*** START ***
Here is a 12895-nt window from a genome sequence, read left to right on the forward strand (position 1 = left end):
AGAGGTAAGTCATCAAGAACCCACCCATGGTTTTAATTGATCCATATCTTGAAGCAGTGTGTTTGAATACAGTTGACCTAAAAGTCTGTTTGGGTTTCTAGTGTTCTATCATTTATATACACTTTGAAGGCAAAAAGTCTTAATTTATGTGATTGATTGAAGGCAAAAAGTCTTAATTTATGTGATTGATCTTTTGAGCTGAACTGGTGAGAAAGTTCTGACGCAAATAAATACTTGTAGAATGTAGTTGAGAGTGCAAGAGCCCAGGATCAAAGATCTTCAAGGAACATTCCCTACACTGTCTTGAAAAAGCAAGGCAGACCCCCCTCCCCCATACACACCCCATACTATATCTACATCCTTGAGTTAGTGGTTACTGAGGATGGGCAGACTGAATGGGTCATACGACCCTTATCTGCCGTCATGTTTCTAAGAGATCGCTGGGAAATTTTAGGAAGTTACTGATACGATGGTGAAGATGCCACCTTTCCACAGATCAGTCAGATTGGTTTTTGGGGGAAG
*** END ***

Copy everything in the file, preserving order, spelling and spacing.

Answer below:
Here is a 12895-nt window from a genome sequence, read left to right on the forward strand (position 1 = left end):
AGAGGTAAGTCATCAAGAACCCACCCATGGTTTTAATTGATCCATATCTTGAAGCAGTGTGTTTGAATACAGTTGACCTAAAAGTCTGTTTGGGTTTCTAGTGTTCTATCATTTATATACACTTTGAAGGCAAAAAGTCTTAATTTATGTGATTGATTGAAGGCAAAAAGTCTTAATTTATGTGATTGATCTTTTGAGCTGAACTGGTGAGAAAGTTCTGACGCAAATAAATACTTGTAGAATGTAGTTGAGAGTGCAAGAGCCCAGGATCAAAGATCTTCAAGGAACATTCCCTACACTGTCTTGAAAAAGCAAGGCAGACCCCCCTCCCCCATACACACCCCATACTATATCTACATCCTTGAGTTAGTGGTTACTGAGGATGGGCAGACTGAATGGGTCATACGACCCTTATCTGCCGTCATGTTTCTAAGAGATCGCTGGGAAATTTTAGGAAGTTACTGATACGATGGTGAAGATGCCACCTTTCCACAGATCAGTCAGATTGGTTTTTGGGGGAAG